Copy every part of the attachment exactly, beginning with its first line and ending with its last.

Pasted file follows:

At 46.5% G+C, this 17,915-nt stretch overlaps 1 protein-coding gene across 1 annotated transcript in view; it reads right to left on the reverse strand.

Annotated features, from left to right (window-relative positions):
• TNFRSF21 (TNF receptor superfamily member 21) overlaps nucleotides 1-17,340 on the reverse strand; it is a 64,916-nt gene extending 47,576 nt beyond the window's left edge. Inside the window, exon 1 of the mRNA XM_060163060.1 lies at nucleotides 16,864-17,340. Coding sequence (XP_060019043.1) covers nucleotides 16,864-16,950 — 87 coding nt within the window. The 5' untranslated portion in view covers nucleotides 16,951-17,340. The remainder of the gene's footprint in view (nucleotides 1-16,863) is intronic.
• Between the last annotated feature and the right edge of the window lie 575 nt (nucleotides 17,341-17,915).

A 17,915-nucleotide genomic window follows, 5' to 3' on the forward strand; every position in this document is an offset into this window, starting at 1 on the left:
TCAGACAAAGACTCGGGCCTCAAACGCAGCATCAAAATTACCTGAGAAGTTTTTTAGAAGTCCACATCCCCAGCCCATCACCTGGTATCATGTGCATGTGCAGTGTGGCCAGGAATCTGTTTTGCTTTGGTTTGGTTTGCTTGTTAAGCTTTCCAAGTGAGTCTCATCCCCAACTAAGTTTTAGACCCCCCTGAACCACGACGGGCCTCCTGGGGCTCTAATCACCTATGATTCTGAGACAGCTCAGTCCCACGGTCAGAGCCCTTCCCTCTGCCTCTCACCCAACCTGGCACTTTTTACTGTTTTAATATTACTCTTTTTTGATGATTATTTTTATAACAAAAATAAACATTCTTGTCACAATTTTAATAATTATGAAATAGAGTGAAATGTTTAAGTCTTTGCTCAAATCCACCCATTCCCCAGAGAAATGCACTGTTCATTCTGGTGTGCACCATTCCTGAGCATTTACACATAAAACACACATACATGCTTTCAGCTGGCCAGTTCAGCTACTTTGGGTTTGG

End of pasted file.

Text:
At 46.5% G+C, this 17,915-nt stretch overlaps 1 protein-coding gene across 1 annotated transcript in view; it reads right to left on the reverse strand.

Annotated features, from left to right (window-relative positions):
• TNFRSF21 (TNF receptor superfamily member 21) overlaps nucleotides 1-17,340 on the reverse strand; it is a 64,916-nt gene extending 47,576 nt beyond the window's left edge. Inside the window, exon 1 of the mRNA XM_060163060.1 lies at nucleotides 16,864-17,340. Coding sequence (XP_060019043.1) covers nucleotides 16,864-16,950 — 87 coding nt within the window. The 5' untranslated portion in view covers nucleotides 16,951-17,340. The remainder of the gene's footprint in view (nucleotides 1-16,863) is intronic.
• Between the last annotated feature and the right edge of the window lie 575 nt (nucleotides 17,341-17,915).

A 17,915-nucleotide genomic window follows, 5' to 3' on the forward strand; every position in this document is an offset into this window, starting at 1 on the left:
TCAGACAAAGACTCGGGCCTCAAACGCAGCATCAAAATTACCTGAGAAGTTTTTTAGAAGTCCACATCCCCAGCCCATCACCTGGTATCATGTGCATGTGCAGTGTGGCCAGGAATCTGTTTTGCTTTGGTTTGGTTTGCTTGTTAAGCTTTCCAAGTGAGTCTCATCCCCAACTAAGTTTTAGACCCCCCTGAACCACGACGGGCCTCCTGGGGCTCTAATCACCTATGATTCTGAGACAGCTCAGTCCCACGGTCAGAGCCCTTCCCTCTGCCTCTCACCCAACCTGGCACTTTTTACTGTTTTAATATTACTCTTTTTTGATGATTATTTTTATAACAAAAATAAACATTCTTGTCACAATTTTAATAATTATGAAATAGAGTGAAATGTTTAAGTCTTTGCTCAAATCCACCCATTCCCCAGAGAAATGCACTGTTCATTCTGGTGTGCACCATTCCTGAGCATTTACACATAAAACACACATACATGCTTTCAGCTGGCCAGTTCAGCTACTTTGGGTTTGG